Connecting Elixir Containers, With DNS-Based Discovery

More and more of us are writing distributed software these days, and BeamVM languages like Elixir and Erlang are seeing growth as a result. OTP, the Erlang framework for building fault-tolerant distributed applications, provides many of the abstractions and means of combination that we need to write maintainable apps that can work together across a cluster of nodes.

However, when deploying containerized, getting these apps to find and connect with each other is harder than it needs to be.

If you've felt this pain, read on.

Setting up infrastructure can be easy

Setting up your infrastructure is easier every day. If you would like to spin up a production-ready cluster of 3 VMs that support the deployment of containerized applications, and you have a credit card, the following all fit the bill:

  • Kubernetes (works everywhere, with especially good dev ux on Google's cloud)
  • Convox (top-notch dev experience, Amazon's cloud only, with overlay container networking available using the Weave ECS AMI at setup)
  • Flynn (for many clouds), and others.

It's easy to get your application deployed and running on these solutions. But once the application is deployed -- let's say 3 instances running, one on each node -- how can those instances discover and connect to each other?

Setting up discovery can add complexity

"Use an external service discovery solution: etcd, discoverd...."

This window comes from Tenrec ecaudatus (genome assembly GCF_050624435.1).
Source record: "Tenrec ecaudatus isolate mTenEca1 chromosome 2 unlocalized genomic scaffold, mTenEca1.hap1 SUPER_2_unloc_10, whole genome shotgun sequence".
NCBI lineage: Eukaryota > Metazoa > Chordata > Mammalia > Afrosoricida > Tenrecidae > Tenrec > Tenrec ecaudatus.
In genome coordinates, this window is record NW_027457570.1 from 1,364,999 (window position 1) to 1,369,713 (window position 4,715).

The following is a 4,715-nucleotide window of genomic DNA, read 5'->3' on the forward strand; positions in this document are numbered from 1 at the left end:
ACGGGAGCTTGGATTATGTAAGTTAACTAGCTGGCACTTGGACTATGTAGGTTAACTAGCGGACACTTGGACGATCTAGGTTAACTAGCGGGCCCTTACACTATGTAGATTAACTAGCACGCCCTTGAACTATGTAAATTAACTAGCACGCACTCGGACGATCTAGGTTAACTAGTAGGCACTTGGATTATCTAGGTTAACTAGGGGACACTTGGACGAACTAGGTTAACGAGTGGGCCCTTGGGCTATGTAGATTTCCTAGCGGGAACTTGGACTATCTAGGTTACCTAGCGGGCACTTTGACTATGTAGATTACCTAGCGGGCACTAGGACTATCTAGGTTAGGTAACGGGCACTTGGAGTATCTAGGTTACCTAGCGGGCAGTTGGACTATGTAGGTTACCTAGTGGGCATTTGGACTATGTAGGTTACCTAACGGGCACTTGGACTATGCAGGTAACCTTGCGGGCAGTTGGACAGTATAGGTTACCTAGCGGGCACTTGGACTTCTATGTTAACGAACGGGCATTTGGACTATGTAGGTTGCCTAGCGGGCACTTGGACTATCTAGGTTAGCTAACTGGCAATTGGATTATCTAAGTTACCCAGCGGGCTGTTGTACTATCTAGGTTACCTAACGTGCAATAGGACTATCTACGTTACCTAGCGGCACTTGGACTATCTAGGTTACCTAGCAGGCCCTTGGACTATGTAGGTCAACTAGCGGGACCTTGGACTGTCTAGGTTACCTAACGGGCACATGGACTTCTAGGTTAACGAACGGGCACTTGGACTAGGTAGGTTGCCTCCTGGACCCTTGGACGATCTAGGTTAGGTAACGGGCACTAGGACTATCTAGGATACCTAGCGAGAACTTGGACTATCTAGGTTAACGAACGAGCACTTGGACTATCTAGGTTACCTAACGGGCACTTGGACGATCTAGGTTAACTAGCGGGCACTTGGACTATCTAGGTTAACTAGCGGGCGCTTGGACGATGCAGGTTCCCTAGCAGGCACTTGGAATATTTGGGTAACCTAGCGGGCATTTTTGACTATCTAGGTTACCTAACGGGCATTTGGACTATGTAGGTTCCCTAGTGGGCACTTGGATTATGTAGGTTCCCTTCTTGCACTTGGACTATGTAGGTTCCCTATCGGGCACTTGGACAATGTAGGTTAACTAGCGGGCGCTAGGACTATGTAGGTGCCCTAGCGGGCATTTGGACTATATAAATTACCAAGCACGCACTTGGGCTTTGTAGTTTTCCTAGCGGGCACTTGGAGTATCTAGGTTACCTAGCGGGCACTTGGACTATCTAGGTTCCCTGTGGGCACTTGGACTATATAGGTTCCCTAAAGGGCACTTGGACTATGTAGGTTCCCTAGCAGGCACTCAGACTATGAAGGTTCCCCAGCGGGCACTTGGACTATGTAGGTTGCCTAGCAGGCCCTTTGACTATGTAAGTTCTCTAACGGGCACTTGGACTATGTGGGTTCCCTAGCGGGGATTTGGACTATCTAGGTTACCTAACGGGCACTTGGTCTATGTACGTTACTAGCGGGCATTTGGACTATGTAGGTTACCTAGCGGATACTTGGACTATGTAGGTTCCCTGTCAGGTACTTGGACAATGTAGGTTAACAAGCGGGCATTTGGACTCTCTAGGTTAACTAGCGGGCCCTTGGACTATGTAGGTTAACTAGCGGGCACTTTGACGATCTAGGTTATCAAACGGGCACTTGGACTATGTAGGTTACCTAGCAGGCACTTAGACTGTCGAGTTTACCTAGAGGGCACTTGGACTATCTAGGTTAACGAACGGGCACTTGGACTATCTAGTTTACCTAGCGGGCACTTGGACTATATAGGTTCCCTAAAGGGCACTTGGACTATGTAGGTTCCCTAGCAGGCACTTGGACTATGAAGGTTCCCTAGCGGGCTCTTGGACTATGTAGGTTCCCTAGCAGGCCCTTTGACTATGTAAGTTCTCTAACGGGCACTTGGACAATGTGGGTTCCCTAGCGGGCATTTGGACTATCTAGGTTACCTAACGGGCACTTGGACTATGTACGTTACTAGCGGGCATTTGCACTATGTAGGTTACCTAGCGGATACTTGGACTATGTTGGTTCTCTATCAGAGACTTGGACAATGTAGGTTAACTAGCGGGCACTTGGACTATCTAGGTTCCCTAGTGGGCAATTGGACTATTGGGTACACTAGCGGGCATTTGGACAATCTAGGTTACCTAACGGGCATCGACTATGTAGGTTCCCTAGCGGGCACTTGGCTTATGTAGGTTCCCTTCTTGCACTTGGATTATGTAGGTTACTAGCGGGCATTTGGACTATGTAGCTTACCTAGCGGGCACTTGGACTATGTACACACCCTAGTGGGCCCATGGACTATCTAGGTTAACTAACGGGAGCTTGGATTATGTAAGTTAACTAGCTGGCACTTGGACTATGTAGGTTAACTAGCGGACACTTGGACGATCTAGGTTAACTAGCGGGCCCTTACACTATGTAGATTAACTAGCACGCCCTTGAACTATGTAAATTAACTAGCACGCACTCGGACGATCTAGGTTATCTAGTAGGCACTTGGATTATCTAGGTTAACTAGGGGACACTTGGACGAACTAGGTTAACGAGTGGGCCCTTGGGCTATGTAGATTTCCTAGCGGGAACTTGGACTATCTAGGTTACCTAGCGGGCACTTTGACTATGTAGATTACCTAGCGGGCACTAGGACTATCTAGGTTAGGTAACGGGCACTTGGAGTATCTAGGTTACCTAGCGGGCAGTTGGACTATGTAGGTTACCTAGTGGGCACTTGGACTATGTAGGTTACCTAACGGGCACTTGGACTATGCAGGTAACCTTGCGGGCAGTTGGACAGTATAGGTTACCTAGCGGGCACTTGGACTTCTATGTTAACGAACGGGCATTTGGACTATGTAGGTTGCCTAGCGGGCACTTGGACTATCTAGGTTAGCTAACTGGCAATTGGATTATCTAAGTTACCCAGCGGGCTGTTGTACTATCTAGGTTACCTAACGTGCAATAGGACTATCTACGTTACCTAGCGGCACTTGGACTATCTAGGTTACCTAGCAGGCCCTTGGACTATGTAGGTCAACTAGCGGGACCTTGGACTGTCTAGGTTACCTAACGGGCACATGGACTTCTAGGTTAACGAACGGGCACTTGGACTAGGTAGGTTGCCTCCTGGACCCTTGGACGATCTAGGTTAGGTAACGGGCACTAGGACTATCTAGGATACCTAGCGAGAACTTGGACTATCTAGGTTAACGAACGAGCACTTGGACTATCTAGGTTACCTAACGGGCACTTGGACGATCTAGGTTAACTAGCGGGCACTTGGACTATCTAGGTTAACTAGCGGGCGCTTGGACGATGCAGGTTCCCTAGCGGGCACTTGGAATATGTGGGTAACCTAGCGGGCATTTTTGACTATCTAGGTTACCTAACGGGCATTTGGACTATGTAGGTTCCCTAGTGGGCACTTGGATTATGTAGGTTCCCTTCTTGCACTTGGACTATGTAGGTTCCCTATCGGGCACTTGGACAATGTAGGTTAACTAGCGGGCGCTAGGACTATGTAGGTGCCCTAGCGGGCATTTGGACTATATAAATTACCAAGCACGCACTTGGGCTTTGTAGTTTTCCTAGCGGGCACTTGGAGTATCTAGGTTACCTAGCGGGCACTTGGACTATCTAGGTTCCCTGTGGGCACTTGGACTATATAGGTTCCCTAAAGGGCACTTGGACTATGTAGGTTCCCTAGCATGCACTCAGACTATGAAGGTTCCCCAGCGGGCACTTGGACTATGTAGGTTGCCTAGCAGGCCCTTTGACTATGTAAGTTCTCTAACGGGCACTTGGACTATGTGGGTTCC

"Use the orchestrator's API, you know, 'Cloud Native' app!"

Both answers have their place, but both are disheartening for newcomers.

Both communicate that deploying distributed software involves either extending the platform or integrating with that platform. And both can involve significant yak shaves.

Widely-available overlay networks to the rescue!

Fortunately, there is a great approach that's widely supported: DNS-based service discovery.

Kubernetes, Weave and Flynn

Ie, from a container deployed on any of the aforementioned cluster solutions, something like this works:

container-sh$ nslookup my-app-service

  Address:    # IP addresses of the
  Address:    # containers backing this service
  Address:    #

This feature will inevitably be everywhere, because overlay networks seem to be a good fit for app orchestration, and once you're using one, adding DNS-based discovery is too big a win to ignore.